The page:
DRIVERS with up to 23 points on their licence are still eligible to be on Scotland’s roads, a freedom of information request has revealed.
Driver and Vehicle Licensing Agency (DVLA) records show that 220 people with addresses in Scotland have 12 or more points, 180 holding full licences and 40 with provisional licences.
The most points was 23.
Experienced drivers are normally disqualified for six months if they tot up 12 penalty points within a three-year period, while new drivers can have their licence revoked if they get six or more points within two years of passing their driving test, and be forced to resit it.
However courts can allow people to keep their licence if a totting up ban would cause them “exceptional hardship”, such as losing their job.
The Scottish Liberal Democrats’ FoI found that a total of 192,426 drivers with a Scottish address have accrued penalty points, 3,099 of those while on a provisional licence.
The party’s transport spokeswoman, Jill Reilly, called for a review of how persistent offenders are dealt with.
She said: “There are 180 drivers with 12 points or more on their record who are still on Scotland’s roads. For the safety of everyone driving home for Christmas it’s important that repeat offenders and wild drivers are kept off the roads.
“It’s possible that there are mitigating factors in some cases which justify these drivers hanging on to their right to drive.
“However, 12 points or more would seem to be a clear signal of reckless driving, which could put the driver and others at risk.
“As our roads get icy, and nights are longer, I would like to suggest to everyone, not just to bad drivers, where possible use public transport rather than a personal car.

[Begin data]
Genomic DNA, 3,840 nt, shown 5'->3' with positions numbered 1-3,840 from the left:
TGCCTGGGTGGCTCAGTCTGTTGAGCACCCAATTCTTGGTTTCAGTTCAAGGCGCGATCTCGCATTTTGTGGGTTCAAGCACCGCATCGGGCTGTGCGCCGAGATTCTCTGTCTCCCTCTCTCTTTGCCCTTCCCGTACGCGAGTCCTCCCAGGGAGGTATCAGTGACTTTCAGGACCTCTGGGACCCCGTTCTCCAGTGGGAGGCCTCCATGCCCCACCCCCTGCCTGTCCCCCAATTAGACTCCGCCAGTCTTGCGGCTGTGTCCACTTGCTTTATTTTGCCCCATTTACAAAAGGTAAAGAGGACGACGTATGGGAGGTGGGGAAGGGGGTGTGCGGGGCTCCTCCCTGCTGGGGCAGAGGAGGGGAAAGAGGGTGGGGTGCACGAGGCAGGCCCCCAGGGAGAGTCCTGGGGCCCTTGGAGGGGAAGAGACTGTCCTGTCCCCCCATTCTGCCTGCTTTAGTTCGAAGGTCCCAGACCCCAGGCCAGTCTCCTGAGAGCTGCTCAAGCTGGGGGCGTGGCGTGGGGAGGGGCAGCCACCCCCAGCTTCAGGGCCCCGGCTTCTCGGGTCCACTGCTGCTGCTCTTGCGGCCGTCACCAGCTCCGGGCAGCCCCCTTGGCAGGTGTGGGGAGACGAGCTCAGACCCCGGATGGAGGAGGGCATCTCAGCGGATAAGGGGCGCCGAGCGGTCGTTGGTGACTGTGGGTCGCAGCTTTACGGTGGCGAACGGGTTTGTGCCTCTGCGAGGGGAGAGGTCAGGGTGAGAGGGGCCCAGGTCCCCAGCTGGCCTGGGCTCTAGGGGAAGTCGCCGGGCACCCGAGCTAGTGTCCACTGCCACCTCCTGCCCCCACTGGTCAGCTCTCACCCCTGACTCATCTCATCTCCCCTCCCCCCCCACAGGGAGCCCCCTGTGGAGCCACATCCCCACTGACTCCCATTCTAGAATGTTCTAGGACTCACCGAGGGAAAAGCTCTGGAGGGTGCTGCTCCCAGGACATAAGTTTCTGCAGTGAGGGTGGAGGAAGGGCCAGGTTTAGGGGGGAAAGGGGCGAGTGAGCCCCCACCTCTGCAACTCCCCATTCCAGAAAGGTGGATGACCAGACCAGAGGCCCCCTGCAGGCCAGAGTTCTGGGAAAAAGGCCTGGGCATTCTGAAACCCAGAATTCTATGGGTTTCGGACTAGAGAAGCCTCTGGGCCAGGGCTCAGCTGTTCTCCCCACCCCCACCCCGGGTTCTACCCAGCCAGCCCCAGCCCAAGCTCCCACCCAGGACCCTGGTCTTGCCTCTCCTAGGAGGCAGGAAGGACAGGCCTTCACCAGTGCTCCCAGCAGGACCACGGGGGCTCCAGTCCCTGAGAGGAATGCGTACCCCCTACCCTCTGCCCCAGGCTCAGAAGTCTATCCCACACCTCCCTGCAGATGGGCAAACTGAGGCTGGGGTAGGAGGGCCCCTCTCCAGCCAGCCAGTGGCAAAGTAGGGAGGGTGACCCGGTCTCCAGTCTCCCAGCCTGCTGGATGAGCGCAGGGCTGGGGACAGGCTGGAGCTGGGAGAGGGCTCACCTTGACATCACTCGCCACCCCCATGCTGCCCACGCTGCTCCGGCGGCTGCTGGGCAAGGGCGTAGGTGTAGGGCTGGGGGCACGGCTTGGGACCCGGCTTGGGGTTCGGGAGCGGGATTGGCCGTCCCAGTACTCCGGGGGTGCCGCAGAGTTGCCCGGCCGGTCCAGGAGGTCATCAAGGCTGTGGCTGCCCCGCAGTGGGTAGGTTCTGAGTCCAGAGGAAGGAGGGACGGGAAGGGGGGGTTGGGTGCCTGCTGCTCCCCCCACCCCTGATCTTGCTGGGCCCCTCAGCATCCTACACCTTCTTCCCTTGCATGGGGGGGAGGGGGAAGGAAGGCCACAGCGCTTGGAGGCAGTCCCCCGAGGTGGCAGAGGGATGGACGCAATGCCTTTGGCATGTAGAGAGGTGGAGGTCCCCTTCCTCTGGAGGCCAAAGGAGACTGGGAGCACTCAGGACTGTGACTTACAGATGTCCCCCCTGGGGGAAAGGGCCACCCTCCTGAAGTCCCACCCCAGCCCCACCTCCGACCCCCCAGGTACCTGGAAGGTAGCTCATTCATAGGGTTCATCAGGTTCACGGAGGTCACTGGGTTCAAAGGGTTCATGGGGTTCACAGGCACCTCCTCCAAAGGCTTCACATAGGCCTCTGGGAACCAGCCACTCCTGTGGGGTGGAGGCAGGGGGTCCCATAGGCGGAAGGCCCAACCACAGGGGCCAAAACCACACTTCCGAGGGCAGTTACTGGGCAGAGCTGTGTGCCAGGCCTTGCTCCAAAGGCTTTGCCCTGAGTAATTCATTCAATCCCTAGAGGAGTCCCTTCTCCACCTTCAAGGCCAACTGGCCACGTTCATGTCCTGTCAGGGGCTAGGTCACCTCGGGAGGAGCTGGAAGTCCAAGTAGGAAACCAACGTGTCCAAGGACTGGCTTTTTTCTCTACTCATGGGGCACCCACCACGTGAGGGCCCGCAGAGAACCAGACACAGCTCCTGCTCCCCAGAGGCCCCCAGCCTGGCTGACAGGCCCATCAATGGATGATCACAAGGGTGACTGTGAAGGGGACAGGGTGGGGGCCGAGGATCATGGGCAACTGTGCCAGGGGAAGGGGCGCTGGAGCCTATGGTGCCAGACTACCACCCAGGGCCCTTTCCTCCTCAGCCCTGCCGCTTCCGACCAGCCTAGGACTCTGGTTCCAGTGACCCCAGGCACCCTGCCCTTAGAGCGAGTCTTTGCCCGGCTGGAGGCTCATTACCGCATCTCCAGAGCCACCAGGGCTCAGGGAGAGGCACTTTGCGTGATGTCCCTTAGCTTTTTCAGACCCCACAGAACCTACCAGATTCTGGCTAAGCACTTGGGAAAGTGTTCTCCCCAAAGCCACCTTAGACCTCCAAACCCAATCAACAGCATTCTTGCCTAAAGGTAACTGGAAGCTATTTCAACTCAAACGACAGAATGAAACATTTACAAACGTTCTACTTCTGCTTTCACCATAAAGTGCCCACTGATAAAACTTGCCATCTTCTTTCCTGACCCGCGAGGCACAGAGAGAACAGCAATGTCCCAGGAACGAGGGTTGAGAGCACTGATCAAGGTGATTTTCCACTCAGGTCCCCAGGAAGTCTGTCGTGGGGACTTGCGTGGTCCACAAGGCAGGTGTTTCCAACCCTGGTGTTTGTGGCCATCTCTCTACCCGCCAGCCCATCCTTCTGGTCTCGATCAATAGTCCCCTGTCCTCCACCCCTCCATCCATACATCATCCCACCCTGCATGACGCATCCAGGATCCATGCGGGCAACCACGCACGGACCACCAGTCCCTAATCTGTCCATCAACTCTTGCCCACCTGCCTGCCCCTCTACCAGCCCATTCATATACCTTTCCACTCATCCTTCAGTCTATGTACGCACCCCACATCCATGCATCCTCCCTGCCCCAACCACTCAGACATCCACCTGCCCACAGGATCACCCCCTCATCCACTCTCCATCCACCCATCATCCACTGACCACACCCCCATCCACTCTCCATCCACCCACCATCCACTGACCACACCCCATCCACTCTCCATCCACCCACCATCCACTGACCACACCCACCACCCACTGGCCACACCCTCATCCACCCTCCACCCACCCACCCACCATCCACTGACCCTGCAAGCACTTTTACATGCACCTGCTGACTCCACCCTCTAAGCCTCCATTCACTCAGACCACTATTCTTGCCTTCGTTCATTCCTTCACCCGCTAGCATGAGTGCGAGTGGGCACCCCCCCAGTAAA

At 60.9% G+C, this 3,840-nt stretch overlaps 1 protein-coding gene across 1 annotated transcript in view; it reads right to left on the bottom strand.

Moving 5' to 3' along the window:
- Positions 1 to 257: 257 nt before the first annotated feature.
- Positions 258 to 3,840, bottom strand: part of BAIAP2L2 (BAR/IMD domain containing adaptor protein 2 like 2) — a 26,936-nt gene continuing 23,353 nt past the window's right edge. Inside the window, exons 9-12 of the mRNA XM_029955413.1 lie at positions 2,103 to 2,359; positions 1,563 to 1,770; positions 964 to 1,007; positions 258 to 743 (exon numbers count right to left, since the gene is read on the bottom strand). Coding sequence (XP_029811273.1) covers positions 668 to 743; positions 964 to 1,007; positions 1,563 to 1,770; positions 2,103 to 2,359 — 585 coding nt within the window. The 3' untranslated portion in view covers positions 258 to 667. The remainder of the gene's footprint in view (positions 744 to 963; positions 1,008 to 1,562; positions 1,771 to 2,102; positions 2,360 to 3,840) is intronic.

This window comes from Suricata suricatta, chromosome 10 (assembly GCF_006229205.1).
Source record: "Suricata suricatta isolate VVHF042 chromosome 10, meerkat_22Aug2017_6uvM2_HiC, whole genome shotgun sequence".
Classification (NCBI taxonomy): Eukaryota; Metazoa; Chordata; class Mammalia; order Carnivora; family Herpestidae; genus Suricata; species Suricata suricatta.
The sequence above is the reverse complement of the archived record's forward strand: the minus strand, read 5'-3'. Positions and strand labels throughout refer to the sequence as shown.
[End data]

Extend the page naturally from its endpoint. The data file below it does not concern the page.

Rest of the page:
“It helps the environment and keeps everyone safe.”
With most driving law reserved to Westminster, she urged the UK and Scottish governments to check if the right systems were in place “to put the brakes on problem drivers”.
In its FoI response, the DVLA said that after being disqualified drivers can re-apply for their licence, and so “can have a high number of valid penalty points and current entitlement to drive, even though the sentence of the court has been served. In a small percentage of cases, where the driver has accumulated 12 or more penalty points, the DVLA understands that a court can exercise its discretion and not disqualify the driver.
“In the majority of these cases, the court may have decided to allow drivers to retain their entitlement to drive where it is considered that disqualification would cause exceptional hardship.
“The DVLA checks with courts when a driver’s 12 current penalty point threshold is met or exceeded but where a disqualification is not imposed at the time of the conviction.
“We take this action to confirm that this is the intention of the court and to help ensure the DVLA records motoring convictions and sentences as accurately as possible.”